The Mud City Loop Road meanders deep into the Sterling valley and back out to Morristown Corners. Morris Orvis and Doc live along the north branch of the dirt road in a slumping L-shaped farmhouse, the sills of which are skirted with mushroom-dappled hay bales. Two well-muscled Belgians graze about the surrounding fields and a John Deere B tractor rusts near the shed. A larger Allis Chalmers, with traces of its original orange paint and evidence of recent use, is parked by the side door. A homemade wood splitter extends off the tractor’s three-point hitch and is linked by hydraulic hoses to the circulatory system of the tractor. Morris’s woodpiles are legend to those few who drive by on the Loop Road.
One hundred ninety acres remain of the original Orvis farm. Morris’s fields are the last open land hikers cross when they ascend Sterling Mountain. The two-story white farmhouse sits 50 feet back from the Loop Road. The roof line sags near the chimney. The shed and summer kitchen extending off to the right have lost their paint to the harsh weather. The shed is crammed with well-dried wood. There is enough room left for a chest freezer dappled with rust, drawing its power from an extension cord running into the house through a living room window.
Morris and Doc live without benefit of the growing number of social services available to them. Doc is a drinker, but Morris doesn’t drink because he has “the sugar.” Together, they support Doc’s consumption of alcohol, Morris’s “sugar med’cine” and have enough left over to buy canned foods. They sell cordwood to log truck owners who buy the wood from them and haul it to the paper plant in New Hampshire, selling it there for a hefty profit. Twenty cords a month yields $400 and pays for life’s necessities and the taxes. Doc also sells firewood to those who don’t dicker and are experienced enough to know that wood comes wet and green and needs to be cured a year before burning.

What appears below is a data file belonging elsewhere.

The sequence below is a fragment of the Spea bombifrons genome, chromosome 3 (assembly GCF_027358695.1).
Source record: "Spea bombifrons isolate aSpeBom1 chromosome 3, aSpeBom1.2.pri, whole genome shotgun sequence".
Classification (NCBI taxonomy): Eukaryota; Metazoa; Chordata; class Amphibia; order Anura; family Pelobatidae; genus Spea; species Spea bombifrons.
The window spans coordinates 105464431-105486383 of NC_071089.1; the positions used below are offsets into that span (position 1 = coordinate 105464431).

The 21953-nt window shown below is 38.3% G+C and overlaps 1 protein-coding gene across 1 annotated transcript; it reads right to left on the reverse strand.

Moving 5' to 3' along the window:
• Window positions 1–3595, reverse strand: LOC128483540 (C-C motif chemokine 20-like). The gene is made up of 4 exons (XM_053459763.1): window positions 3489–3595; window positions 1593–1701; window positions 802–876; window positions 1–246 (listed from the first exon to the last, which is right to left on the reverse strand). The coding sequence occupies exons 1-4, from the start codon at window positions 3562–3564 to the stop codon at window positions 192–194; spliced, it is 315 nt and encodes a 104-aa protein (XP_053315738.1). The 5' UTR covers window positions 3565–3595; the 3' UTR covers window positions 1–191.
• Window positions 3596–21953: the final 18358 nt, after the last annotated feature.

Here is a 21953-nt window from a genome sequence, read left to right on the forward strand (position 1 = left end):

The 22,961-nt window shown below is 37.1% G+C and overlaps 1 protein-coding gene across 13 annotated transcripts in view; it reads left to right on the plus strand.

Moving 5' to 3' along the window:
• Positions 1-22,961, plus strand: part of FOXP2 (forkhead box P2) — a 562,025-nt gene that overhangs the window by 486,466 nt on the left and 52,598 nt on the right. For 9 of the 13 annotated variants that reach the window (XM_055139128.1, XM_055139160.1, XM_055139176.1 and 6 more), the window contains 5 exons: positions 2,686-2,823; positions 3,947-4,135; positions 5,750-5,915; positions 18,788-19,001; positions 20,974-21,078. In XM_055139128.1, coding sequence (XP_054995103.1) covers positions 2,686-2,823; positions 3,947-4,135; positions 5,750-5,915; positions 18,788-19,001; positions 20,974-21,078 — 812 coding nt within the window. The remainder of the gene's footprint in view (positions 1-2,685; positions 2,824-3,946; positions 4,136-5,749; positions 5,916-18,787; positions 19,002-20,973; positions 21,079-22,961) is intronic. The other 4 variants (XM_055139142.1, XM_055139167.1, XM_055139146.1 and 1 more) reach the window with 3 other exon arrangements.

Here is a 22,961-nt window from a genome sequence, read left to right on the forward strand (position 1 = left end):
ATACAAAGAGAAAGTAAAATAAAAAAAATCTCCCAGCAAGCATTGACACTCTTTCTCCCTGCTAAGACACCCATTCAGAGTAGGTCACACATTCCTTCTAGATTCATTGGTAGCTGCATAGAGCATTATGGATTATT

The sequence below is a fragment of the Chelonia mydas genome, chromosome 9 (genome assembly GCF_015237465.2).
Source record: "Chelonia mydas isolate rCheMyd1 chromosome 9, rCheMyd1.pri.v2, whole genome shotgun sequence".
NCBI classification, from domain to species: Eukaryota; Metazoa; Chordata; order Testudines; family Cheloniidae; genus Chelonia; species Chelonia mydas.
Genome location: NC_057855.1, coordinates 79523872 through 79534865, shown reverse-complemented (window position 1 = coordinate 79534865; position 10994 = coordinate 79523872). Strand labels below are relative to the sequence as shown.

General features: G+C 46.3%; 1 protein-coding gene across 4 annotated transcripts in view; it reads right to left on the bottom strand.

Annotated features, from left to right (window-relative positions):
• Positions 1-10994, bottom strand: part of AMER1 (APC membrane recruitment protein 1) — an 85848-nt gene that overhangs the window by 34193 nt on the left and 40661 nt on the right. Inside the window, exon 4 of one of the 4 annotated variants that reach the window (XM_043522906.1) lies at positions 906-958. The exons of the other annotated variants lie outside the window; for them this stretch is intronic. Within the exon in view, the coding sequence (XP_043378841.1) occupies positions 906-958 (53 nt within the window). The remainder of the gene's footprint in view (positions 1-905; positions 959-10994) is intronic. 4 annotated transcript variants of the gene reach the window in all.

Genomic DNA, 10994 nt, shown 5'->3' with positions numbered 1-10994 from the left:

They have no immediate neighbors, even as the Sterling Valley succumbs to Stowe’s outward push of kitschy ski chalets and unheatable glass aquaria popping up here and there along the dirt roads that used to link vanished hill farms, sugar works, cedar oil mills, and lumber camps.
Doc is not a doctor but earned his moniker as a kid. His father was in France “fightin’ krauts” and his mother was tolerating the sexual attentions of their mortgage holder at the Lamoille County Savings Bank who had found her “saucy” as she pled for forbearance on their $28 a month payment. Back at home her son Royce Denton heard screams coming from his neighbor’s house and ran over to find Bessie Pixley lying on her kitchen floor in a pool of blood-stained water, beginning a birth process with which, at seventeen, she was as unfamiliar as Royce. He asked over her screams what to do as he stared at the small head emerging from Bessie. “Anything!” she screamed. “Just save my baby.” Royce gently grabbed the head and pulled. At each pull, Bessie screamed louder and finally Royce just pulled the new Pixley boy out and Bessie fainted from the pain.